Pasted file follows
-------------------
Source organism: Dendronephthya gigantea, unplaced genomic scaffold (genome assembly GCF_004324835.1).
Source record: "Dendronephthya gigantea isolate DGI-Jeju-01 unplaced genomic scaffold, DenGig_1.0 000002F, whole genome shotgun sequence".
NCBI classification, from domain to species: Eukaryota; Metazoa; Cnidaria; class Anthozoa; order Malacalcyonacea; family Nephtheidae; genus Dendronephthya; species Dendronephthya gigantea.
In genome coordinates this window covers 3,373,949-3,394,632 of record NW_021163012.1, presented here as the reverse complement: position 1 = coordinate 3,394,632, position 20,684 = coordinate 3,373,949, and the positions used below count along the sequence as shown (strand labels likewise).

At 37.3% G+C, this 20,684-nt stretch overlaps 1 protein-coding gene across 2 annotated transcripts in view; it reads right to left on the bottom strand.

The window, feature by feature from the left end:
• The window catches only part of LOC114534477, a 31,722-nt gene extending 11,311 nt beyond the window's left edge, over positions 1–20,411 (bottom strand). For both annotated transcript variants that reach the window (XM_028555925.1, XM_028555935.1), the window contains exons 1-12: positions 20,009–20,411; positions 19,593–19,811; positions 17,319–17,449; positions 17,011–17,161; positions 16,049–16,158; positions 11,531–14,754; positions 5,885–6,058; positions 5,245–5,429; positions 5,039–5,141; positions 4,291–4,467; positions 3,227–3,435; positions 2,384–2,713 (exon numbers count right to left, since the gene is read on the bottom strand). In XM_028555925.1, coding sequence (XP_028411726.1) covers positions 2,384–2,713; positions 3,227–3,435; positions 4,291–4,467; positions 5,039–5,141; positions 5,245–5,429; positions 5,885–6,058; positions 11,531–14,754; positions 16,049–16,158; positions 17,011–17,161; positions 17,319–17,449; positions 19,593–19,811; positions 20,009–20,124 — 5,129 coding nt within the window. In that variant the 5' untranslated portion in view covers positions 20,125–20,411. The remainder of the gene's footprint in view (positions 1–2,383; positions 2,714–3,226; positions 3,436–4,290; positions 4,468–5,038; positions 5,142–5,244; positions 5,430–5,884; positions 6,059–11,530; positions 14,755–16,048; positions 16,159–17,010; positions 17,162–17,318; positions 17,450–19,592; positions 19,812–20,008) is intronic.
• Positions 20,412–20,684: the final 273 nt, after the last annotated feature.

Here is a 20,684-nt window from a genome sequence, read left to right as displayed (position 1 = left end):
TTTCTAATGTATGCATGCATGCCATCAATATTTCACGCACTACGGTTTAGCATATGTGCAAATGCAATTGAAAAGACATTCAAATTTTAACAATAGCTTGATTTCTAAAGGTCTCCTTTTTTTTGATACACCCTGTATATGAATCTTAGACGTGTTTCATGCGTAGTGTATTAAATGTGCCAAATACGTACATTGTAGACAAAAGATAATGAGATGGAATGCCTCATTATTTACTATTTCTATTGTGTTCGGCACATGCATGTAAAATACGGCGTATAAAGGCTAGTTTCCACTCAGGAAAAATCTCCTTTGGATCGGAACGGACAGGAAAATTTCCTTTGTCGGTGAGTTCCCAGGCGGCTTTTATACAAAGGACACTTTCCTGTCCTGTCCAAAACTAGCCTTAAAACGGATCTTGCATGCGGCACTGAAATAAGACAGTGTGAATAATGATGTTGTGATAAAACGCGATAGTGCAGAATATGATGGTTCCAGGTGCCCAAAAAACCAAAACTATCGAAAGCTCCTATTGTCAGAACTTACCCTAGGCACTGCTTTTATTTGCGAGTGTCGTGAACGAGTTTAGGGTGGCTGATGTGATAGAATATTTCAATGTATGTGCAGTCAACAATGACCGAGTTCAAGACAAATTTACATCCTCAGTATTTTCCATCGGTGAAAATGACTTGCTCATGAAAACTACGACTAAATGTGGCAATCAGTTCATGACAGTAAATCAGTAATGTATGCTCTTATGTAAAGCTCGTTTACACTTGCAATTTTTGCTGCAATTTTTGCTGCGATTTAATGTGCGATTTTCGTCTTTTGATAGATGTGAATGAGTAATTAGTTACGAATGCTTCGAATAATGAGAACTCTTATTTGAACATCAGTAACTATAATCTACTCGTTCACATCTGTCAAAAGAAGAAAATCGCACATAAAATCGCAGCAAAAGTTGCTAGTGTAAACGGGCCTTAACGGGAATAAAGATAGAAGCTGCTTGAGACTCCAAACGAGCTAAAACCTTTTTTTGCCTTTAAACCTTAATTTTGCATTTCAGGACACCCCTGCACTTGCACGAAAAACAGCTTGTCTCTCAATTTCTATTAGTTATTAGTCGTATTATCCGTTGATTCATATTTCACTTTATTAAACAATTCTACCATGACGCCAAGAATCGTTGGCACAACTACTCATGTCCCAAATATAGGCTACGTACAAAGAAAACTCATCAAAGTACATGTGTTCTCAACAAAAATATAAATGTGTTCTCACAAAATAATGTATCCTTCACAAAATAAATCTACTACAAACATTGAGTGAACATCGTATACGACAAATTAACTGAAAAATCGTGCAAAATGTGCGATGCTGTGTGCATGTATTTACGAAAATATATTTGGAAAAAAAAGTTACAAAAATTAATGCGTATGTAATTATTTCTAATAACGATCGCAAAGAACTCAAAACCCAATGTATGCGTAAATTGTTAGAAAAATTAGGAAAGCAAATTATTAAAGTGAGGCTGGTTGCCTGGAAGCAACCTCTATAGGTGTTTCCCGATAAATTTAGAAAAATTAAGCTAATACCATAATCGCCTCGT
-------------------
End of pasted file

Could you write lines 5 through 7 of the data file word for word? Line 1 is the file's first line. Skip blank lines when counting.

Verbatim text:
At 37.3% G+C, this 20,684-nt stretch overlaps 1 protein-coding gene across 2 annotated transcripts in view; it reads right to left on the bottom strand.

The window, feature by feature from the left end:
• The window catches only part of LOC114534477, a 31,722-nt gene extending 11,311 nt beyond the window's left edge, over positions 1–20,411 (bottom strand). For both annotated transcript variants that reach the window (XM_028555925.1, XM_028555935.1), the window contains exons 1-12: positions 20,009–20,411; positions 19,593–19,811; positions 17,319–17,449; positions 17,011–17,161; positions 16,049–16,158; positions 11,531–14,754; positions 5,885–6,058; positions 5,245–5,429; positions 5,039–5,141; positions 4,291–4,467; positions 3,227–3,435; positions 2,384–2,713 (exon numbers count right to left, since the gene is read on the bottom strand). In XM_028555925.1, coding sequence (XP_028411726.1) covers positions 2,384–2,713; positions 3,227–3,435; positions 4,291–4,467; positions 5,039–5,141; positions 5,245–5,429; positions 5,885–6,058; positions 11,531–14,754; positions 16,049–16,158; positions 17,011–17,161; positions 17,319–17,449; positions 19,593–19,811; positions 20,009–20,124 — 5,129 coding nt within the window. In that variant the 5' untranslated portion in view covers positions 20,125–20,411. The remainder of the gene's footprint in view (positions 1–2,383; positions 2,714–3,226; positions 3,436–4,290; positions 4,468–5,038; positions 5,142–5,244; positions 5,430–5,884; positions 6,059–11,530; positions 14,755–16,048; positions 16,159–17,010; positions 17,162–17,318; positions 17,450–19,592; positions 19,812–20,008) is intronic.